I’ve been reviewing pizzas for several years, and have been applying the square inch measure in an effort to fairly assess the relative expensiveness of restaurants. That, of course, cannot account for the relative quality (read: taste) of the restaurants, but there’s also a problem with using that technique for choosing between two pizzas in the same restaurants.

    The square area jumps dramatically with each 2″ increment (8″=50sq”, 10″=79sq”, 12″=113sq”, 14″=154sq”, 16″=201sq” (all approx)) leading to a 16″ pizza being over 4 times the area of a single 8″ pizza.

    Almost certainly, you will never find a restaurant that charges 4 times as much for the 16″ than the 8″, so the larger pizzas are almost always the “better deal.”

    The problem is there’s also a corresponding drop in the doneness of the pizza at most pizzerias (not all, of course.)

    Four 8″ pizzas will almost certainly be better cooked than one 16″ pizza. It’s not a popular notion with the bean counters or the people who think there’s fun to be had sharing a pizza, but if you’re in it for the flavor, go with the small.

  18. notallcompaniesarebad says:

    I hope they saved all their extra pizza for another meal — otherwise they should have factored in the additional health care costs…

  19. mac-phisto says:

    personally, i think the best deal is calculated based on personal tastes that cannot be figured with geometry equations. i would much rather spend $8 on a few slices of grandmas from calamari’s in bay ridge than on a pie from domino’s. you’re definitely getting more pizza taking your bucks to the dots, but the satisfaction cannot compare.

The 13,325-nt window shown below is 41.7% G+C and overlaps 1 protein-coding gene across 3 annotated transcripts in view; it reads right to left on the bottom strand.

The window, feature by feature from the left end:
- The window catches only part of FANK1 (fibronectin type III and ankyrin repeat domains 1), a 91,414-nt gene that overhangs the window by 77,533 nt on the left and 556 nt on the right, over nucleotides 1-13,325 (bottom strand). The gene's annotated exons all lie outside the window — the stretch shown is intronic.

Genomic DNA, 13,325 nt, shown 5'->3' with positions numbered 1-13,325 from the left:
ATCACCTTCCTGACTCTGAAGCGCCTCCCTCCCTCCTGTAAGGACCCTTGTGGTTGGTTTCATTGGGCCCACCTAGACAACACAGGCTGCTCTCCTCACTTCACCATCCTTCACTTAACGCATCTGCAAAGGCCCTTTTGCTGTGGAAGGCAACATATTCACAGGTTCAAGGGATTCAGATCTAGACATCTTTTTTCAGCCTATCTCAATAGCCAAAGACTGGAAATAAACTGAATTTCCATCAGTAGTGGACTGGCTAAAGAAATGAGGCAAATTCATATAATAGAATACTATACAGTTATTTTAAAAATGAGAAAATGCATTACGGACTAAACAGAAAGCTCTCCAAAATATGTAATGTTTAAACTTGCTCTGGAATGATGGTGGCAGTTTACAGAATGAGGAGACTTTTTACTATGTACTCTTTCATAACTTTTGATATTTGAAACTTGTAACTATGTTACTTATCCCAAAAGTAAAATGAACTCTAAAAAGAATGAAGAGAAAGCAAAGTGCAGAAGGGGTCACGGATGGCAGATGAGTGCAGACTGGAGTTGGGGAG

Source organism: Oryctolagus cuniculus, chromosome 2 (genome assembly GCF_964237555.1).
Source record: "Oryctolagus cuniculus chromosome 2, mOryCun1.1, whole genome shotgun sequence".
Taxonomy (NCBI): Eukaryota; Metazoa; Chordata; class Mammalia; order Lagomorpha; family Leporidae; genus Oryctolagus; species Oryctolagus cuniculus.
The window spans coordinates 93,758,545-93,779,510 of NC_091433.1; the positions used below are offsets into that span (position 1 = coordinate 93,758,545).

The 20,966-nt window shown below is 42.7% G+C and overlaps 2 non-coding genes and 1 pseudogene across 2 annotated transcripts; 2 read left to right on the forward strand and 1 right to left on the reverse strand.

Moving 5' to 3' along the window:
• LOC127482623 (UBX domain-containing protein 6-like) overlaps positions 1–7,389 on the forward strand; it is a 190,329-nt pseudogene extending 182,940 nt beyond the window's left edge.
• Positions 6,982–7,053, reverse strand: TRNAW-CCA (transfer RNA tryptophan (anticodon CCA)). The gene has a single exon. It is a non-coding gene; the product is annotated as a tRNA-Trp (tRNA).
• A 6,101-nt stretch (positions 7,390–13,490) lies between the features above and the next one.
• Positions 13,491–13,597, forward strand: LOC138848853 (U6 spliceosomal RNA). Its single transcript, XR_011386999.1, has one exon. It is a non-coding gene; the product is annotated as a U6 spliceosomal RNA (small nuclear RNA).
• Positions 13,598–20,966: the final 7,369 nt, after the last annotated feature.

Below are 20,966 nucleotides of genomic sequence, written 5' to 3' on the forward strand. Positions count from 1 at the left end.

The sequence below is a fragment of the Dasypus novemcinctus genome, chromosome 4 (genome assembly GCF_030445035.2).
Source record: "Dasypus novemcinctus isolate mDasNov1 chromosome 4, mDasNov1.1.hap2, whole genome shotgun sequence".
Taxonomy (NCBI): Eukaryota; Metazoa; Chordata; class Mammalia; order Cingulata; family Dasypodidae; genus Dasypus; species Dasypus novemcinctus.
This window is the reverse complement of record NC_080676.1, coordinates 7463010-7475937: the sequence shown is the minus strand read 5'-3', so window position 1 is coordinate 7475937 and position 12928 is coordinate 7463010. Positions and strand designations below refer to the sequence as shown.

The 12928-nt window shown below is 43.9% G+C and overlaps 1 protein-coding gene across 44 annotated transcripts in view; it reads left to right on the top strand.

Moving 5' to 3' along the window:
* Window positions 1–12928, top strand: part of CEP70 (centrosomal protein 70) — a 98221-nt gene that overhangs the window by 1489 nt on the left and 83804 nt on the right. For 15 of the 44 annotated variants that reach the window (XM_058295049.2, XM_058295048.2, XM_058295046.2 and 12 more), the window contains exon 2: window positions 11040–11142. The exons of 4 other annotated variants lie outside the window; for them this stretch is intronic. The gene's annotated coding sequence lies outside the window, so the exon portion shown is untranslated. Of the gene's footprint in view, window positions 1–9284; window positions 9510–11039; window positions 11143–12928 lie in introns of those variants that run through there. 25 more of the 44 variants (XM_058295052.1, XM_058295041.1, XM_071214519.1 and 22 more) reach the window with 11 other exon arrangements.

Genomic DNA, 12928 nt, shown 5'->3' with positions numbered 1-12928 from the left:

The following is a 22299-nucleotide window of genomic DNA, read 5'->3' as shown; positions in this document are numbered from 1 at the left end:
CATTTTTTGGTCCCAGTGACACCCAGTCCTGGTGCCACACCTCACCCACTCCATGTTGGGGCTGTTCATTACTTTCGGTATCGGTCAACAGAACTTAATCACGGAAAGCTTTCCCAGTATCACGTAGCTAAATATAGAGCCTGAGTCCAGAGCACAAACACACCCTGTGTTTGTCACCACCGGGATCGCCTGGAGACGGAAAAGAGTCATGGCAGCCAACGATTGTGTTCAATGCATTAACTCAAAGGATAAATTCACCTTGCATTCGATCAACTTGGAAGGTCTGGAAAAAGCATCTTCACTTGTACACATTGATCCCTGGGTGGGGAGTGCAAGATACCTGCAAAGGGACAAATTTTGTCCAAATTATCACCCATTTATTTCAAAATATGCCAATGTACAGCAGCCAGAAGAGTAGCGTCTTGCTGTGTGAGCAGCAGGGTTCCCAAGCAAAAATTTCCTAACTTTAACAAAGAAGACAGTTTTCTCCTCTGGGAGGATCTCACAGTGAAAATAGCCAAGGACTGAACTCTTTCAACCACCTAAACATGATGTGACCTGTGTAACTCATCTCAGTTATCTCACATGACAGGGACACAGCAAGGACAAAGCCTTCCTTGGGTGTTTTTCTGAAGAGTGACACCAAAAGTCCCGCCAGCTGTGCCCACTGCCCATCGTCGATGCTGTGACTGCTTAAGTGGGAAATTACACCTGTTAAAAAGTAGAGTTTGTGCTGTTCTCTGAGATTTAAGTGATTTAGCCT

& on that note, i think i will be leaving work early for a little trip to brooklyn.

  20. thrillhouse says:


    yes, and in the case of Chicago style pizza, you’ve gotta take depth into consideration – this is no two-dimensional object! There’s pizza, and then there’s Chicago pizza.

    Pardon my drool…..,,,,

  21. Tallanvor says:

    You have no idea how much that picture makes me miss Chicago! And how hungry it makes me…

  22. jamier says:

    I worked at a pizza place for 5 years and this was very difficult for my customers to understand when they wanted to know what sizes were the best deal (which happened very often!!). You don’t need to worry about anything but the radius squared.

    One regular didn’t trust my math so he actually brought his laptop in one night and made an Excel spreadsheet to figure out the surface areas. All it takes is about 5 seconds of 8th grade math in your head!!

  23. orig_club_soda says:

    Only works if quality was equal to quantity. Personally I go after taste.

  24. homerjay says:

    MMMmmm……. Pi……….

  25. Squeezer99 says:

    wouldn’t it just be easier to compare them by weight?

  26. mopar_man says:


    Why? Because you have to eat more of it to get full? I’ll take a 1″ thick deep dish pizza over some skinny-ass thin crust pizza any day.


    If you live in Florida, you can still get it:

    You can also mail-order it but I’m not sure how well that works:

  27. jchennav says:

    Stick with a medium for Chicago stuffed pizza. The large stuffed pizzas tend to be undercooked in the middle.

  28. tubgnome says:

    I second the “Why not just compare them by weight?”. Surface area is less accurate and not even printed on the packaging.

  29. w00t for Giordano’s!

  30. Nick says: